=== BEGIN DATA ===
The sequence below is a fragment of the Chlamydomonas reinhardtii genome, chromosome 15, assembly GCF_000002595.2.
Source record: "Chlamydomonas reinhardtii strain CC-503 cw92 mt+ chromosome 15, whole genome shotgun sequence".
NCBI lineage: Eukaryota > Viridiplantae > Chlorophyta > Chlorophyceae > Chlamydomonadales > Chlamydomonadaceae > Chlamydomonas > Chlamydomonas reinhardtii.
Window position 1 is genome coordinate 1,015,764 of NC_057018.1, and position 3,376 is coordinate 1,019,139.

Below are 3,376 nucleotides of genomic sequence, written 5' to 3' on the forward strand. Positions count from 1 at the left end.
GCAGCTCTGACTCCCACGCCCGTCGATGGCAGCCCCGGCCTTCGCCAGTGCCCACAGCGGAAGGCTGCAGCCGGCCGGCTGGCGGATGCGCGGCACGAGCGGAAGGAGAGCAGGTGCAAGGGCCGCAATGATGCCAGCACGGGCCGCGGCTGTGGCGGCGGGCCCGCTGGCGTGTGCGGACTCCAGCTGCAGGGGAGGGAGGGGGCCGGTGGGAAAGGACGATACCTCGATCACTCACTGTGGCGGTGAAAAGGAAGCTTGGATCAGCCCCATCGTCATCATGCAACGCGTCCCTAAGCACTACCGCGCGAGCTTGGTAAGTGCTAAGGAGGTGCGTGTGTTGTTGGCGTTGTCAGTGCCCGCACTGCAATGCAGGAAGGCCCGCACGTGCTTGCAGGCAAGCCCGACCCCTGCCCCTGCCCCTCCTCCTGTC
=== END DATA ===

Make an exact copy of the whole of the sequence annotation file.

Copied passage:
The sequence below is a fragment of the Chlamydomonas reinhardtii genome, chromosome 15, assembly GCF_000002595.2.
Source record: "Chlamydomonas reinhardtii strain CC-503 cw92 mt+ chromosome 15, whole genome shotgun sequence".
NCBI lineage: Eukaryota > Viridiplantae > Chlorophyta > Chlorophyceae > Chlamydomonadales > Chlamydomonadaceae > Chlamydomonas > Chlamydomonas reinhardtii.
Window position 1 is genome coordinate 1,015,764 of NC_057018.1, and position 3,376 is coordinate 1,019,139.

Below are 3,376 nucleotides of genomic sequence, written 5' to 3' on the forward strand. Positions count from 1 at the left end.
GCAGCTCTGACTCCCACGCCCGTCGATGGCAGCCCCGGCCTTCGCCAGTGCCCACAGCGGAAGGCTGCAGCCGGCCGGCTGGCGGATGCGCGGCACGAGCGGAAGGAGAGCAGGTGCAAGGGCCGCAATGATGCCAGCACGGGCCGCGGCTGTGGCGGCGGGCCCGCTGGCGTGTGCGGACTCCAGCTGCAGGGGAGGGAGGGGGCCGGTGGGAAAGGACGATACCTCGATCACTCACTGTGGCGGTGAAAAGGAAGCTTGGATCAGCCCCATCGTCATCATGCAACGCGTCCCTAAGCACTACCGCGCGAGCTTGGTAAGTGCTAAGGAGGTGCGTGTGTTGTTGGCGTTGTCAGTGCCCGCACTGCAATGCAGGAAGGCCCGCACGTGCTTGCAGGCAAGCCCGACCCCTGCCCCTGCCCCTCCTCCTGTC